How often have you queried your data and come back with garbage? You know the question you are trying to answer, whether it’s how many bills of sale went through a particular silo or maybe how come that vendor is on this list and not another? How many are duplicates? You think these investigations are easy to answer, you plot and work on your query; and then the dataset that comes back isn’t remotely what you thought it would be. Then you have to go back and do the whole process again.
A common problem found today inside data is what you think you are asking the data isn’t how it was entered, so you are asking an impossibility. If it was never mapped or built to find the answer you are looking for; it will fail or bring back what can be taken as misinformation. In our current era of data democratization where the definition of data science is still being formed, tech and audit become disseminators of information that are not traditionally in their wheelhouse. Every business wants strategic planning information to be digestible and visual. We all jump through hoops to make that happen, but in most cases, you are dragging information in and out of legacy systems, and losing pieces along the way.
Do you have your end result in mind? Are your query and focus strict enough to bring back that answer?
Here are some tips on how to structure your ideas into smarter queries that deliver the answers you are looking for:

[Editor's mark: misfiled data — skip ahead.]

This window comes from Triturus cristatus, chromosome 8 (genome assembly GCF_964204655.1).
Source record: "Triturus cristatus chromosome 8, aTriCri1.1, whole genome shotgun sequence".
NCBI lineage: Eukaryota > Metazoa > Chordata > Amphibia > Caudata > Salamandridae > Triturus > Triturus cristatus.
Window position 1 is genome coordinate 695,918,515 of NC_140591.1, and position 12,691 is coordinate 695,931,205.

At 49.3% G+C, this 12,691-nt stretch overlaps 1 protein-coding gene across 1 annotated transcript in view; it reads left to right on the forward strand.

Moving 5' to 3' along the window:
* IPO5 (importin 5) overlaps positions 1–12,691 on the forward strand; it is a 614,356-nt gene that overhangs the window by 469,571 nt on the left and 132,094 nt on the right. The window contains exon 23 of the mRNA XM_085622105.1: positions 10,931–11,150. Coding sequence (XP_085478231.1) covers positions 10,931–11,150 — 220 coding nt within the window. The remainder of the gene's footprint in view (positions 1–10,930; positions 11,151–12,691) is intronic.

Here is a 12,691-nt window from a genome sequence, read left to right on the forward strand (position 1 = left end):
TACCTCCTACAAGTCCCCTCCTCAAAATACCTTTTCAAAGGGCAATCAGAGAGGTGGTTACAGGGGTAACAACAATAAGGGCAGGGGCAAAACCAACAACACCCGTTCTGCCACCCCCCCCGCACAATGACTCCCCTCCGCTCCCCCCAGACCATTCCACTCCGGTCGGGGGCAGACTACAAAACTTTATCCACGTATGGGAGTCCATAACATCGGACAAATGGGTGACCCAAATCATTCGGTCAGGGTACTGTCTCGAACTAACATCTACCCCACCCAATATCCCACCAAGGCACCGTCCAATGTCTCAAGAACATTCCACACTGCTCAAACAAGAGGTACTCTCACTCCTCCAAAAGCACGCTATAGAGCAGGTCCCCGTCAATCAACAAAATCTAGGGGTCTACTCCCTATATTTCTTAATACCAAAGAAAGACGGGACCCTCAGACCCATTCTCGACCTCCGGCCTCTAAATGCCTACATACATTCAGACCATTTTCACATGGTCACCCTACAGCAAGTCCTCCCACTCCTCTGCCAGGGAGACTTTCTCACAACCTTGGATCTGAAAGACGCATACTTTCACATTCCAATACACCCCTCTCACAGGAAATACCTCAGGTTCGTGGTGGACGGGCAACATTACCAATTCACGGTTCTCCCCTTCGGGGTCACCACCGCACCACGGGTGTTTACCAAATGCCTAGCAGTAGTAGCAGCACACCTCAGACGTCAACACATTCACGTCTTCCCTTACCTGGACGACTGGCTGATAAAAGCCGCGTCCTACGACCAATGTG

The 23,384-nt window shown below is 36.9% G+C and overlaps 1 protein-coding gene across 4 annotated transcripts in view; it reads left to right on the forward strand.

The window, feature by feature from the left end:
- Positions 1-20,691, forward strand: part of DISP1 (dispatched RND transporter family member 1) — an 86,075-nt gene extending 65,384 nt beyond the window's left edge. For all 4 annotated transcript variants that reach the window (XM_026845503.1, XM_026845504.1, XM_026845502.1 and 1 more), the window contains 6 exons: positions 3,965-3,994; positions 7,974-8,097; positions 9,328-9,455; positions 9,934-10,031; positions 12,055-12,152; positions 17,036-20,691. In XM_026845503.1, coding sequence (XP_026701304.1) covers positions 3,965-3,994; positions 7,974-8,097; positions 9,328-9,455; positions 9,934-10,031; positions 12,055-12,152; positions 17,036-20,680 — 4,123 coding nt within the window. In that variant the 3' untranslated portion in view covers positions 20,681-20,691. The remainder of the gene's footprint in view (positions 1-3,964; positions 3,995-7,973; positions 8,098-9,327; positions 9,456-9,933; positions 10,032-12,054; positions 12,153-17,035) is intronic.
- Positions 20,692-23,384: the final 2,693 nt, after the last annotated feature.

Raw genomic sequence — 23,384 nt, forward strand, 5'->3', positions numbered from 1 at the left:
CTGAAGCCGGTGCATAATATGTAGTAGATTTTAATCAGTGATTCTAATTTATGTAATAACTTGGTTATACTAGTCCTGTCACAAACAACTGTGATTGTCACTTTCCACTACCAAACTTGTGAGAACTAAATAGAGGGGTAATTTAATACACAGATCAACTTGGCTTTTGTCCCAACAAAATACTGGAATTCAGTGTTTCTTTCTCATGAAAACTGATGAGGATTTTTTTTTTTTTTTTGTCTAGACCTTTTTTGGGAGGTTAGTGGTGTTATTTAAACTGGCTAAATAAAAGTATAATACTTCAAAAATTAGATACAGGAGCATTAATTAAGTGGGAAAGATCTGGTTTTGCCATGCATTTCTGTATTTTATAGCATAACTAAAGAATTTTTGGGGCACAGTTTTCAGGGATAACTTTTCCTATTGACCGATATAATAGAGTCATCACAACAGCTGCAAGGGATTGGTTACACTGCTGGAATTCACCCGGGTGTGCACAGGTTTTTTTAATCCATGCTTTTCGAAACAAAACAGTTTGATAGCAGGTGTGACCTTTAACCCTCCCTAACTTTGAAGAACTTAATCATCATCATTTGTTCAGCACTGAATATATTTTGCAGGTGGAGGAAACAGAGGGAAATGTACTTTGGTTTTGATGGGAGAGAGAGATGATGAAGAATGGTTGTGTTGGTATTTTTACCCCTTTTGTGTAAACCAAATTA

What is your question? Make it as simple as possible and ask for a limited number of items per data pull. That way it is easy to read and you can always go back and pull, then join/merge the datasets.
What does your company track? Look at your internal controls and KPIs. Look at the data as information, focusing on the field names. Knowing your data is half the battle – and it is nearly won, simply because of your working knowledge of the business.
How do I get the data? This may be a request from your IT department, or maybe you can get the data yourself. Always be aware of the needed output. Is this a report? Is this a visualization? Is this just a piece of a larger puzzle?
Is your data good? Data quality assurance, over time, will become more and more important as you compile more and more data. Massive amounts daily in some cases. Noise within data can be a huge problem in fishing out data intelligence. Combining software and services can help with this. A project history can be essential and quite helpful if the software automatically tracks the steps you’ve taken.
Pick your type of analysis. Are you looking for regression, cohort, predictive or prescriptive? What kind of numbers are you looking for and for what end need?
Know your audience. What is the needed output? Does it need to be shareable, editable or locked?
Keep an open mind. Many times when you pull a dataset that you think is garbage, it may hold secret gold nuggets. Use these missteps as fodder for ideas of other, new and unique areas to investigate. Your imagination can go wild in areas such as cost controls. All queries are not bad – some just give strange answers.
Data queries can be fun and even addictive in the right environments. Getting ideas from people with different skill sets is another good tip for finding new ways to use your data for your competitive advantage. Data Oceans, Data Warehousing, Sourced Data, Free Data, Paid Outsourced Data, Lions, Tigers and Bears, Oh My! There is a lot of fun to be had in data. Don’t let the hoops you may have to go through block your imagination in what you can find and do. Happy hunting!